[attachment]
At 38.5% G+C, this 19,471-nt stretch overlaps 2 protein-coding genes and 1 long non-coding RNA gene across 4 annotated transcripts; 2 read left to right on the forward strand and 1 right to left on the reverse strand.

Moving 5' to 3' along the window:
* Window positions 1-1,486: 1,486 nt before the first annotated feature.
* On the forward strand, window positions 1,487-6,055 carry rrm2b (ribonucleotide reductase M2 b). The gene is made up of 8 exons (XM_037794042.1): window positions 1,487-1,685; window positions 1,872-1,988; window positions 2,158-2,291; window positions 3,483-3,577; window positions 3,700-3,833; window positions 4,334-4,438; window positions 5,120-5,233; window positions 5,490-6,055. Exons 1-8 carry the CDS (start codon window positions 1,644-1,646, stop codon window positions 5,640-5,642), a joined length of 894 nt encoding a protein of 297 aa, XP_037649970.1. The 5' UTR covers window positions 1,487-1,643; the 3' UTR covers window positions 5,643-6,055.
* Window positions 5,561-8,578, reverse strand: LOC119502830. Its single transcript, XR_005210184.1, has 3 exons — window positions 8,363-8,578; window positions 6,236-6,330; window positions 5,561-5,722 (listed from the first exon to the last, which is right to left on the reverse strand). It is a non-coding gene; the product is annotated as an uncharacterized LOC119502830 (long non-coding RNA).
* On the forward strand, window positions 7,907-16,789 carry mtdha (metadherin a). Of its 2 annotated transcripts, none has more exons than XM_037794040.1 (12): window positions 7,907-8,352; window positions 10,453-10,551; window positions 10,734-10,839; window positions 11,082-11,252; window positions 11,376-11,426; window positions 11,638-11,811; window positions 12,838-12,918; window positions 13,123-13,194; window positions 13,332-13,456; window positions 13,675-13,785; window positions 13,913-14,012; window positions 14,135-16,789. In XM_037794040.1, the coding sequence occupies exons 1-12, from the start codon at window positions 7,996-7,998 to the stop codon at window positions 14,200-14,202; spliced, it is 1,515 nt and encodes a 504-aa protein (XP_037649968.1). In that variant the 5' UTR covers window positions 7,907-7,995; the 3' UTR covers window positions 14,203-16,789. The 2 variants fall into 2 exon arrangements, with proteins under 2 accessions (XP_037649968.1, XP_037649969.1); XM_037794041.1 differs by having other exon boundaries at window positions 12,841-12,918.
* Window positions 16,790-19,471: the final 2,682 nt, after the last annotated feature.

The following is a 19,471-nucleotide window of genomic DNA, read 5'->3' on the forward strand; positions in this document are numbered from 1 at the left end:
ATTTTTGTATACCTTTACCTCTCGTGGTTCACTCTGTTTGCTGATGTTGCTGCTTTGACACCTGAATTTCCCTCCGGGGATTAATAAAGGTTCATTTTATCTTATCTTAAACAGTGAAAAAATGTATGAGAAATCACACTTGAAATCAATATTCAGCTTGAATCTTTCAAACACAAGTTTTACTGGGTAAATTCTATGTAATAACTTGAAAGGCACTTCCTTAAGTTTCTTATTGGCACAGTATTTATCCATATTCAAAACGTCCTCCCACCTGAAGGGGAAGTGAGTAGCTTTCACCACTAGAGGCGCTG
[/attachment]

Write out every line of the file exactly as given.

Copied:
At 38.5% G+C, this 19,471-nt stretch overlaps 2 protein-coding genes and 1 long non-coding RNA gene across 4 annotated transcripts; 2 read left to right on the forward strand and 1 right to left on the reverse strand.

Moving 5' to 3' along the window:
* Window positions 1-1,486: 1,486 nt before the first annotated feature.
* On the forward strand, window positions 1,487-6,055 carry rrm2b (ribonucleotide reductase M2 b). The gene is made up of 8 exons (XM_037794042.1): window positions 1,487-1,685; window positions 1,872-1,988; window positions 2,158-2,291; window positions 3,483-3,577; window positions 3,700-3,833; window positions 4,334-4,438; window positions 5,120-5,233; window positions 5,490-6,055. Exons 1-8 carry the CDS (start codon window positions 1,644-1,646, stop codon window positions 5,640-5,642), a joined length of 894 nt encoding a protein of 297 aa, XP_037649970.1. The 5' UTR covers window positions 1,487-1,643; the 3' UTR covers window positions 5,643-6,055.
* Window positions 5,561-8,578, reverse strand: LOC119502830. Its single transcript, XR_005210184.1, has 3 exons — window positions 8,363-8,578; window positions 6,236-6,330; window positions 5,561-5,722 (listed from the first exon to the last, which is right to left on the reverse strand). It is a non-coding gene; the product is annotated as an uncharacterized LOC119502830 (long non-coding RNA).
* On the forward strand, window positions 7,907-16,789 carry mtdha (metadherin a). Of its 2 annotated transcripts, none has more exons than XM_037794040.1 (12): window positions 7,907-8,352; window positions 10,453-10,551; window positions 10,734-10,839; window positions 11,082-11,252; window positions 11,376-11,426; window positions 11,638-11,811; window positions 12,838-12,918; window positions 13,123-13,194; window positions 13,332-13,456; window positions 13,675-13,785; window positions 13,913-14,012; window positions 14,135-16,789. In XM_037794040.1, the coding sequence occupies exons 1-12, from the start codon at window positions 7,996-7,998 to the stop codon at window positions 14,200-14,202; spliced, it is 1,515 nt and encodes a 504-aa protein (XP_037649968.1). In that variant the 5' UTR covers window positions 7,907-7,995; the 3' UTR covers window positions 14,203-16,789. The 2 variants fall into 2 exon arrangements, with proteins under 2 accessions (XP_037649968.1, XP_037649969.1); XM_037794041.1 differs by having other exon boundaries at window positions 12,841-12,918.
* Window positions 16,790-19,471: the final 2,682 nt, after the last annotated feature.

The following is a 19,471-nucleotide window of genomic DNA, read 5'->3' on the forward strand; positions in this document are numbered from 1 at the left end:
ATTTTTGTATACCTTTACCTCTCGTGGTTCACTCTGTTTGCTGATGTTGCTGCTTTGACACCTGAATTTCCCTCCGGGGATTAATAAAGGTTCATTTTATCTTATCTTAAACAGTGAAAAAATGTATGAGAAATCACACTTGAAATCAATATTCAGCTTGAATCTTTCAAACACAAGTTTTACTGGGTAAATTCTATGTAATAACTTGAAAGGCACTTCCTTAAGTTTCTTATTGGCACAGTATTTATCCATATTCAAAACGTCCTCCCACCTGAAGGGGAAGTGAGTAGCTTTCACCACTAGAGGCGCTG